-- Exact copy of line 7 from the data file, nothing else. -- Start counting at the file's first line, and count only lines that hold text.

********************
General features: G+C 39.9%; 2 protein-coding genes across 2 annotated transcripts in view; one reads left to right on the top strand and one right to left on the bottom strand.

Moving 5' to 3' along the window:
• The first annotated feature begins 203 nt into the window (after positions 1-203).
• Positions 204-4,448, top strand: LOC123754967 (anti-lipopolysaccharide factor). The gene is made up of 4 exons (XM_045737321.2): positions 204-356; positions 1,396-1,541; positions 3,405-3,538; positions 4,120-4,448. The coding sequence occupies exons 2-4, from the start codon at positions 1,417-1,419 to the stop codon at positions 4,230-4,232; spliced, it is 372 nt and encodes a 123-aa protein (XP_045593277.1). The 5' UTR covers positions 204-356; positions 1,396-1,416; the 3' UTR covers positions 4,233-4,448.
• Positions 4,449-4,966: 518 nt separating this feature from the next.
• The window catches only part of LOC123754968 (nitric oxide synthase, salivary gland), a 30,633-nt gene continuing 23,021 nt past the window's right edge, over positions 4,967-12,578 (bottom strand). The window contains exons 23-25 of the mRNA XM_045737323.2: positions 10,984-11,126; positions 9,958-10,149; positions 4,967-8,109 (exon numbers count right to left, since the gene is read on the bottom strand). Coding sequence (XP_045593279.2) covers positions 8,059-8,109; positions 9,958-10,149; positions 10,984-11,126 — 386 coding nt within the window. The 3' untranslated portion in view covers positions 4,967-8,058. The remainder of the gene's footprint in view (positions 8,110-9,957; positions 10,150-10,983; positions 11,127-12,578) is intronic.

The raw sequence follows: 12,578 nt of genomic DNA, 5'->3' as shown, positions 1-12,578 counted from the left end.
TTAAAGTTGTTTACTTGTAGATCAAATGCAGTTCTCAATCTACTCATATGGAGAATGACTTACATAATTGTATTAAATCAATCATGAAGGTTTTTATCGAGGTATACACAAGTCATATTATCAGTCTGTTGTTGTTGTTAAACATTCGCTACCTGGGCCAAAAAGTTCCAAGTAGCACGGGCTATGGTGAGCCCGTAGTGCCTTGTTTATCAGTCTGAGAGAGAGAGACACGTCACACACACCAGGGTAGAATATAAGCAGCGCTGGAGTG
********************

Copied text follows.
The raw sequence follows: 12,578 nt of genomic DNA, 5'->3' as shown, positions 1-12,578 counted from the left end.